79th Air Refueling Squadron [79th ARS]
The 79th Air Refueling Squadron is a combat-ready reserve KC-10 flying squadron in the 349th Air Mobility Wing. The 79th ARS provides 18 fully qualified KC-10 crews for worldwide aerial refueling and strategic airlift. It is able to stand up as a fully activated squadron in 72 hours.
The unit supports the President, DoD and allied forces as required for wartime, contingencies, regular channel, joint exercises and humanitarian relief. The unit is selectively manned.
The 79th Air Refueling Squadron's heritage extends back to the World War II when the 79th Troop Carrier Squadron was activated at Baer Field, IN. Back then, the 79th was flying C-47 transports, airlifting passengers and cargo throughout the European and Mediterranean theaters of operations. As a result of their wartime efforts the unit was awarded the Distinguished Unit Citation in 1944. Following the war, the unit was deactivated in November of 1945. Three years later the 79th was reactivated as a Reserve unit, still flying the C-47.
As hostilities increased on the Korean peninsula, the 79th was activated for weeks during the spring of 1951, then completely deactivated. Reactivated once again as a Reserve unit in 1955, the squadron was now flying C-46s and remained in operation until 1958.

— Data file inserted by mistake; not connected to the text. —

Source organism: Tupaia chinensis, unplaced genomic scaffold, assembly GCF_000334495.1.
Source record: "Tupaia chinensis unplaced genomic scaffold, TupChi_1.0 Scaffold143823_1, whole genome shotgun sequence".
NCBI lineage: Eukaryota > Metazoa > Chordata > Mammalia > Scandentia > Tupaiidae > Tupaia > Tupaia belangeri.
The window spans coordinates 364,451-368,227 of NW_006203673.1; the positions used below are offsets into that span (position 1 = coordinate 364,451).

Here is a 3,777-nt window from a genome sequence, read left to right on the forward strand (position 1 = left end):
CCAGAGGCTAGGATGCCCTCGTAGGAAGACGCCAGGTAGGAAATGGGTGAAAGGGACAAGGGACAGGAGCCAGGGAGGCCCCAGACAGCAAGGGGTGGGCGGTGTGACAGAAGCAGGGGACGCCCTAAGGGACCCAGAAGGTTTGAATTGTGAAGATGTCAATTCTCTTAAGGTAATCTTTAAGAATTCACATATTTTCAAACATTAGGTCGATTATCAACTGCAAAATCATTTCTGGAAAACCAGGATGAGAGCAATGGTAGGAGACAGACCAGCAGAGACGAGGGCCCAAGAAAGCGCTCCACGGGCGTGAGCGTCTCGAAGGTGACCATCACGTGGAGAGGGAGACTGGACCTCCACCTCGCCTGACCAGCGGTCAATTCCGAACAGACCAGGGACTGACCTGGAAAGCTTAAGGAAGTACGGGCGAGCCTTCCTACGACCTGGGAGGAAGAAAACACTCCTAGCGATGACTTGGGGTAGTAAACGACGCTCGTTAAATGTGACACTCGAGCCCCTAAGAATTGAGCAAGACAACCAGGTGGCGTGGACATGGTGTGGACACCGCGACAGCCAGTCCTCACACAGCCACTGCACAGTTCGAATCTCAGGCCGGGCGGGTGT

In 1966 the 79th was reactivated as the 79th Military Airlift Squadron, flying the C-124, affectionately known as "Old Shaky" by their crews. The 79th flew airlift missions in support of operations in Southeast Asia until 1971 when the squadron was redesignated as the 79th Early Warning and Control Squadron and assigned to fly the EC-121. The aging EC-121s and the 79th were deactivated once again in 1982 as the 79th Air Refueling Squadron, and assigned to fly the Air Force's newest tanker, the KC-10 Extender.
The 79th augments the active-duty's 6th and 9th Air Refueling Squadrons by flying a variety of global aerial refueling and airlift missions. The 79th participated in the air strikes on Libya, the invasions of both Panama and Haiti, operations Desert Shield and Desert Storm, and has been enforcing the no-fly zones over Iraq and Bosnia for more than two years. They were the first Reservists to fly United Nations' missions into Mogadishu, Somalia, and were there when the Kurdish and Rwandan refugees needed a hand. Also, when the President sent ground forces to Bosnia, 79th crews were the first at Travis AFB to deploy. In November 1997, the 79th deployed to Pease Air National Guard Base, New Hampshire in support of an Air Expeditionary Force, responding to Saddam Hussein's failure to allow United Nations' inspections of Iraq.
The 79th rotates crews to the Middle East, supporting Operation Southern Watch, enforcing the no-fly zone over Iraq.
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